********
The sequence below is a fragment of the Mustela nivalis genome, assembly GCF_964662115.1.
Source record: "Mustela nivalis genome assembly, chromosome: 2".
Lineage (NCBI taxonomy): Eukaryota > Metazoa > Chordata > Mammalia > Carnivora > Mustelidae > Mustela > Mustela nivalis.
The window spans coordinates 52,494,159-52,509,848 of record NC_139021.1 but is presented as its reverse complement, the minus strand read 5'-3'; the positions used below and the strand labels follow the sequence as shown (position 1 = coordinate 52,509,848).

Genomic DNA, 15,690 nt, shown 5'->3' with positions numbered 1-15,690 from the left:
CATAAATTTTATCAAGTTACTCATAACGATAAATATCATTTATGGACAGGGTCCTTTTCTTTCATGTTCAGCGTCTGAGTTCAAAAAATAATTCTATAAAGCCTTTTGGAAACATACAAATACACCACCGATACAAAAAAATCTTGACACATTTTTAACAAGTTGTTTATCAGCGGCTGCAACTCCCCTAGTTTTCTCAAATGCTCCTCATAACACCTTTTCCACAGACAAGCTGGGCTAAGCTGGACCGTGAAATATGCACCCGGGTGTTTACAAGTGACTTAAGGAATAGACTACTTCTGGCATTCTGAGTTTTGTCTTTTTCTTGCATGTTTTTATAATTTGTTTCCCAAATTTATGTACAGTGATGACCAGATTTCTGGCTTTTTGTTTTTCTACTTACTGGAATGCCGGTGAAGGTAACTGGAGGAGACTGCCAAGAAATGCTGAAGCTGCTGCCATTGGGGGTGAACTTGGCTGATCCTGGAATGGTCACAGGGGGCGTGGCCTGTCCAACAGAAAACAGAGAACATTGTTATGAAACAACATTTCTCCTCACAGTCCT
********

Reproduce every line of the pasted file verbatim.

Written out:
The sequence below is a fragment of the Mustela nivalis genome, assembly GCF_964662115.1.
Source record: "Mustela nivalis genome assembly, chromosome: 2".
Lineage (NCBI taxonomy): Eukaryota > Metazoa > Chordata > Mammalia > Carnivora > Mustelidae > Mustela > Mustela nivalis.
The window spans coordinates 52,494,159-52,509,848 of record NC_139021.1 but is presented as its reverse complement, the minus strand read 5'-3'; the positions used below and the strand labels follow the sequence as shown (position 1 = coordinate 52,509,848).

Genomic DNA, 15,690 nt, shown 5'->3' with positions numbered 1-15,690 from the left:
CATAAATTTTATCAAGTTACTCATAACGATAAATATCATTTATGGACAGGGTCCTTTTCTTTCATGTTCAGCGTCTGAGTTCAAAAAATAATTCTATAAAGCCTTTTGGAAACATACAAATACACCACCGATACAAAAAAATCTTGACACATTTTTAACAAGTTGTTTATCAGCGGCTGCAACTCCCCTAGTTTTCTCAAATGCTCCTCATAACACCTTTTCCACAGACAAGCTGGGCTAAGCTGGACCGTGAAATATGCACCCGGGTGTTTACAAGTGACTTAAGGAATAGACTACTTCTGGCATTCTGAGTTTTGTCTTTTTCTTGCATGTTTTTATAATTTGTTTCCCAAATTTATGTACAGTGATGACCAGATTTCTGGCTTTTTGTTTTTCTACTTACTGGAATGCCGGTGAAGGTAACTGGAGGAGACTGCCAAGAAATGCTGAAGCTGCTGCCATTGGGGGTGAACTTGGCTGATCCTGGAATGGTCACAGGGGGCGTGGCCTGTCCAACAGAAAACAGAGAACATTGTTATGAAACAACATTTCTCCTCACAGTCCT